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Dr Melati Nungsari

Dr Melati is an Associate Professor of Economics at the Asia School of Business (ASB) and a Research Affiliate at MIT Sloan School of Management. She is an applied microeconomist specializing in research on issues related to informality, pedagogy, entrepreneurship, and the labor market. She heads the ASEAN Research Center at ASB, dedicated to studying impactful topics and communities in Southeast Asia. Additionally, she leads RYSE (Rapid Youth Success Entrepreneurship/Employment Program), a social outreach and research program focused on comprehending and creating interventions for youth employment and entrepreneurship.

Dr Melati has published her work in prestigious academic journals such as the Journal of Refugee Studies and the Journal of Career Assessment, and she has presented her research at academic and practitioner conferences worldwide. Her research focuses on topics with significant public policy implications, particularly concerning vulnerable groups and education. She specifically examines informality-related topics, such as labor market integration of Rohingya refugees, interventions to reduce discrimination against refugees, the potential benefits of the gig economy for refugee workers, and small business owners in the roadside economy.

Throughout her career, she has collaborated on research projects with organizations like the UN Refugee Agency, UNDP, the World Health Organization, SUHAKAM (The Malaysian Human Rights Commission), and the International Detention Coalition. Dr. Melati also serves on the Board of Trustees for Yayasan Chow Kit, a foundation established to assist children from marginalized communities.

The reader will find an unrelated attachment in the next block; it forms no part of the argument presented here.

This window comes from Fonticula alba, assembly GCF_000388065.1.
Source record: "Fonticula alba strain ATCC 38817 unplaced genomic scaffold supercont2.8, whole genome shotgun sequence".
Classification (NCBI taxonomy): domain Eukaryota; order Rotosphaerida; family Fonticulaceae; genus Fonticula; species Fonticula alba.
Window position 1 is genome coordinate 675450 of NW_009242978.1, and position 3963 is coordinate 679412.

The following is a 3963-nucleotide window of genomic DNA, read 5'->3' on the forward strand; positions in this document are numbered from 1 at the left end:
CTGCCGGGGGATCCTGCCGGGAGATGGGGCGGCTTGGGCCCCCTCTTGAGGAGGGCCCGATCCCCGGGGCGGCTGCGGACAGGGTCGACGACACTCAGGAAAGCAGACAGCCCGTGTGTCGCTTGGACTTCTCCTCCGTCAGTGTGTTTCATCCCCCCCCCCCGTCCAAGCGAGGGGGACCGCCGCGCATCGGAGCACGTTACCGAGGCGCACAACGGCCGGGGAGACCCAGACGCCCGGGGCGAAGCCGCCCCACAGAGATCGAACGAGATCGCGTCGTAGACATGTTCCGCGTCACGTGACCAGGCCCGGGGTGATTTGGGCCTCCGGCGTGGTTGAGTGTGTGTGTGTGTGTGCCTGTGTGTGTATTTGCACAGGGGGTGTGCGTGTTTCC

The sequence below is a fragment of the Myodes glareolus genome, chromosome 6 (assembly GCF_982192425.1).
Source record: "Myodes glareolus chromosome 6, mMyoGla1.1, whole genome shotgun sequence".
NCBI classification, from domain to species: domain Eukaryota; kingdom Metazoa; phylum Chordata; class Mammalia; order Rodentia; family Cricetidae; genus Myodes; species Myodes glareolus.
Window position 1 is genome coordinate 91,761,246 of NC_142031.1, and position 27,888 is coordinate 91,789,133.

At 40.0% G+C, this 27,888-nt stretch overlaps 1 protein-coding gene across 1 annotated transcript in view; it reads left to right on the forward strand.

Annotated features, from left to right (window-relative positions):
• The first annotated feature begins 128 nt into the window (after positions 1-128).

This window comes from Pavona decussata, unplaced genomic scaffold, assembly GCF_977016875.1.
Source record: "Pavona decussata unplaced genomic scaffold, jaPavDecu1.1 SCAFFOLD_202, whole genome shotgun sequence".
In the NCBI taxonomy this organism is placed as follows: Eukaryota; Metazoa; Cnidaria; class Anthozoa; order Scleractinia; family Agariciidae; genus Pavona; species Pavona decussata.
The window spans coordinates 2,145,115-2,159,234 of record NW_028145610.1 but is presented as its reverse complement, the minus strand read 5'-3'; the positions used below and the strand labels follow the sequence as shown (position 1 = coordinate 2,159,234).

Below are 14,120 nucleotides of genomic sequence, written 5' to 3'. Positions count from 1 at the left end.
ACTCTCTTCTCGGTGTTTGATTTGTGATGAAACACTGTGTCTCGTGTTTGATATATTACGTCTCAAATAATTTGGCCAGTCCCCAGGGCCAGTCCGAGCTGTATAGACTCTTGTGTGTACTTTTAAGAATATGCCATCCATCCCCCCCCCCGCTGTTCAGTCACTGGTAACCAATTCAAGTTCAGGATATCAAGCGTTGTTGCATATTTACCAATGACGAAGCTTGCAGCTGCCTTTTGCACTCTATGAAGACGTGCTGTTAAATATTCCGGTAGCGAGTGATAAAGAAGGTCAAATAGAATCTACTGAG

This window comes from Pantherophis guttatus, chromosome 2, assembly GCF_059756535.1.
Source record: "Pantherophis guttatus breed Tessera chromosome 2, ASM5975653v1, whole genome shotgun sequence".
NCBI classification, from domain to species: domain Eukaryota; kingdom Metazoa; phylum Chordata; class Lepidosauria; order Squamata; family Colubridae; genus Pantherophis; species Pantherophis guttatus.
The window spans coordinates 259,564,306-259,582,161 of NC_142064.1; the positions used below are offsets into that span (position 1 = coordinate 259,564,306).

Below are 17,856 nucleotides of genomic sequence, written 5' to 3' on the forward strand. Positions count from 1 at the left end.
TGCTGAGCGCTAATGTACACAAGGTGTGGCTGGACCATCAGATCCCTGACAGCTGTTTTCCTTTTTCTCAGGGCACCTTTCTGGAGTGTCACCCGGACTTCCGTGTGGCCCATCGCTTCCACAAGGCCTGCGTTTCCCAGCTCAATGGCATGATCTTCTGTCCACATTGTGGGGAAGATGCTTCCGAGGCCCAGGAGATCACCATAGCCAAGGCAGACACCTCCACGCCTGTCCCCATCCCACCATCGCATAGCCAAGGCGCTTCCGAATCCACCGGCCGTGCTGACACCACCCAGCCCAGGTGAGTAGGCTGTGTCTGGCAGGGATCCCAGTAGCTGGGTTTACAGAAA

Melati earned her Ph.D. in Economics from the University of North Carolina at Chapel Hill, where her research focused on two-sided dating platforms and pricing. Before joining ASB, she held professorial positions in economics at Butler University and Davidson College in the United States. She takes pride in her Penangite heritage.

To me, as an academic, impact means trying to answer research questions that have meaningful applied interest and applications to vulnerable communities. It means putting the pursuit of important answers before the pursuit within a specific field through embracing multidisciplinarity—viewing a topic from multiple academic lenses—and prioritising research dissemination back to the communities that you serve. Impact also means focusing on questions with conclusions that matter and can contribute to data-backed policy making rather than purely intellectual exercises.

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